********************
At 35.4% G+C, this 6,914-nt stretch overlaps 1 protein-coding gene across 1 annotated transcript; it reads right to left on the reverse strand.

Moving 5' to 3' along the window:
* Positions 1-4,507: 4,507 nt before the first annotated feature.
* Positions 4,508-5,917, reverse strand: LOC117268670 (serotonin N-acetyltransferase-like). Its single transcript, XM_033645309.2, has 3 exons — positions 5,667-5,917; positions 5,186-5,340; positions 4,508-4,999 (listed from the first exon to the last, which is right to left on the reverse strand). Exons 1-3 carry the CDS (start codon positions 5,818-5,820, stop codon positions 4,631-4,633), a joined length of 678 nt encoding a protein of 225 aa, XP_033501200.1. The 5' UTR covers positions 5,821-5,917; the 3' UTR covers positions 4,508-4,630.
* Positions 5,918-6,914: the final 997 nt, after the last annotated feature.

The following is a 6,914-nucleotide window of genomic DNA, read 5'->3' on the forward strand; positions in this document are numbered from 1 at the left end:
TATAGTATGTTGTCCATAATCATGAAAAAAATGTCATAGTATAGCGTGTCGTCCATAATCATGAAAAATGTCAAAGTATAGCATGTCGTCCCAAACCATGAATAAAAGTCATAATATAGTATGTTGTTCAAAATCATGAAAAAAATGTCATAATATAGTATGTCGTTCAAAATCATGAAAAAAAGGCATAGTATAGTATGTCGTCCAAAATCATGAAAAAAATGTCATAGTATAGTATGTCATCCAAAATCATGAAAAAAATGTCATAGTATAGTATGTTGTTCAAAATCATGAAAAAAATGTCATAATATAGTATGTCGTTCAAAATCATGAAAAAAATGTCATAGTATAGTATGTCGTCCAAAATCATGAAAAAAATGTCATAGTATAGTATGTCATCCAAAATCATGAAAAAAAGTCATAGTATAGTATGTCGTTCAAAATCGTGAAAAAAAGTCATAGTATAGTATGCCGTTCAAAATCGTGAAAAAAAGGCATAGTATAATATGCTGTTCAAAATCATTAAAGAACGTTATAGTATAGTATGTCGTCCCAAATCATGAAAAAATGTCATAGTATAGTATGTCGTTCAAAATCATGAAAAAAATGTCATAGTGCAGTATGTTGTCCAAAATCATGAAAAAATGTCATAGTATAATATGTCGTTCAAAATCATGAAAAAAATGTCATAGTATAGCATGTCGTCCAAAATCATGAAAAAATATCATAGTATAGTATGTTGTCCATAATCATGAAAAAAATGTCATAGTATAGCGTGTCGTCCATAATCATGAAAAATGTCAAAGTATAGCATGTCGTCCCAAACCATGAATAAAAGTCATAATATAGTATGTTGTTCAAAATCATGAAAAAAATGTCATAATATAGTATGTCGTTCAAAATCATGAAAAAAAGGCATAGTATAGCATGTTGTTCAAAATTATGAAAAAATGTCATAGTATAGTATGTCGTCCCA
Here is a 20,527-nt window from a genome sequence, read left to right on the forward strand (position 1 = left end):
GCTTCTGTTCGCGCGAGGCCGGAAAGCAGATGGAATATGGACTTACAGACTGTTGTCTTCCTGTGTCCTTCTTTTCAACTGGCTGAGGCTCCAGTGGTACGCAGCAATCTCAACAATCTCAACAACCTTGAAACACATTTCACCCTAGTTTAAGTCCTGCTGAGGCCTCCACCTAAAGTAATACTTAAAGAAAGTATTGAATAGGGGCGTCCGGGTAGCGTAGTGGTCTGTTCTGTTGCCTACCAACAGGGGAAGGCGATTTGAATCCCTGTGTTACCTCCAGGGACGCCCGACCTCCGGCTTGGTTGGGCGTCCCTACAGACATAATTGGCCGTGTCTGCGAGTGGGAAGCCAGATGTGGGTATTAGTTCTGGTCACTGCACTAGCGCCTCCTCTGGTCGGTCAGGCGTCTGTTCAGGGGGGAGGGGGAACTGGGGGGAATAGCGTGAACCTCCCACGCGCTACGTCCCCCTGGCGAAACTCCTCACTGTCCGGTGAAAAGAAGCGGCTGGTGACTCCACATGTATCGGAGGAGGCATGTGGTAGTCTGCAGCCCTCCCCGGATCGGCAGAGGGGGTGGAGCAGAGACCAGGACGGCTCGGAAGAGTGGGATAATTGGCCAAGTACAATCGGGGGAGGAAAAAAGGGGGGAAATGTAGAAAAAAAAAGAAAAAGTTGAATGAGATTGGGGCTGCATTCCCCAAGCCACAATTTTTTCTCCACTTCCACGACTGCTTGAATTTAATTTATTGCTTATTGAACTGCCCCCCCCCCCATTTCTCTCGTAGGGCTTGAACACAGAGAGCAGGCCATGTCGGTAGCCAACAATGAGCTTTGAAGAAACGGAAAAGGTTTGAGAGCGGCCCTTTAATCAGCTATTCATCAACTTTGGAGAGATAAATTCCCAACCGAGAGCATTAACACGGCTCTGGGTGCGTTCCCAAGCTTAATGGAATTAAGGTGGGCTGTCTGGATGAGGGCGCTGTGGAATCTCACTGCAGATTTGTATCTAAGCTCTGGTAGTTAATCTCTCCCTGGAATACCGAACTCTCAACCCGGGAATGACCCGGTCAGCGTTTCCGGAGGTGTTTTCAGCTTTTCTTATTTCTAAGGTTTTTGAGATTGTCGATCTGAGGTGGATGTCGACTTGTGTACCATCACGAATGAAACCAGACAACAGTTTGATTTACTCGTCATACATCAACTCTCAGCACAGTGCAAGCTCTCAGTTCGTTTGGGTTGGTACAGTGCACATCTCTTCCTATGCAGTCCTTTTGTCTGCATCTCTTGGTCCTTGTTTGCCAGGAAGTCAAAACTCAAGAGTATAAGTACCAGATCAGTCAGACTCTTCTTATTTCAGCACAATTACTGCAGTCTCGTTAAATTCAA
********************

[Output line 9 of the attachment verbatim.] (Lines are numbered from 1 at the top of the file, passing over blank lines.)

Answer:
GCTTCTGTTCGCGCGAGGCCGGAAAGCAGATGGAATATGGACTTACAGACTGTTGTCTTCCTGTGTCCTTCTTTTCAACTGGCTGAGGCTCCAGTGGTACGCAGCAATCTCAACAATCTCAACAACCTTGAAACACATTTCACCCTAGTTTAAGTCCTGCTGAGGCCTCCACCTAAAGTAATACTTAAAGAAAGTATTGAATAGGGGCGTCCGGGTAGCGTAGTGGTCTGTTCTGTTGCCTACCAACAGGGGAAGGCGATTTGAATCCCTGTGTTACCTCCAGGGACGCCCGACCTCCGGCTTGGTTGGGCGTCCCTACAGACATAATTGGCCGTGTCTGCGAGTGGGAAGCCAGATGTGGGTATTAGTTCTGGTCACTGCACTAGCGCCTCCTCTGGTCGGTCAGGCGTCTGTTCAGGGGGGAGGGGGAACTGGGGGGAATAGCGTGAACCTCCCACGCGCTACGTCCCCCTGGCGAAACTCCTCACTGTCCGGTGAAAAGAAGCGGCTGGTGACTCCACATGTATCGGAGGAGGCATGTGGTAGTCTGCAGCCCTCCCCGGATCGGCAGAGGGGGTGGAGCAGAGACCAGGACGGCTCGGAAGAGTGGGATAATTGGCCAAGTACAATCGGGGGAGGAAAAAAGGGGGGAAATGTAGAAAAAAAAAGAAAAAGTTGAATGAGATTGGGGCTGCATTCCCCAAGCCACAATTTTTTCTCCACTTCCACGACTGCTTGAATTTAATTTATTGCTTATTGAACTGCCCCCCCCCCCATTTCTCTCGTAGGGCTTGAACACAGAGAGCAGGCCATGTCGGTAGCCAACAATGAGCTTTGAAGAAACGGAAAAGGTTTGAGAGCGGCCCTTTAATCAGCTATTCATCAACTTTGGAGAGATAAATTCCCAACCGAGAGCATTAACACGGCTCTGGGTGCGTTCCCAAGCTTAATGGAATTAAGGTGGGCTGTCTGGATGAGGGCGCTGTGGAATCTCACTGCAGATTTGTATCTAAGCTCTGGTAGTTAATCTCTCCCTGGAATACCGAACTCTCAACCCGGGAATGACCCGGTCAGCGTTTCCGGAGGTGTTTTCAGCTTTTCTTATTTCTAAGGTTTTTGAGATTGTCGATCTGAGGTGGATGTCGACTTGTGTACCATCACGAATGAAACCAGACAACAGTTTGATTTACTCGTCATACATCAACTCTCAGCACAGTGCAAGCTCTCAGTTCGTTTGGGTTGGTACAGTGCACATCTCTTCCTATGCAGTCCTTTTGTCTGCATCTCTTGGTCCTTGTTTGCCAGGAAGTCAAAACTCAAGAGTATAAGTACCAGATCAGTCAGACTCTTCTTATTTCAGCACAATTACTGCAGTCTCGTTAAATTCAA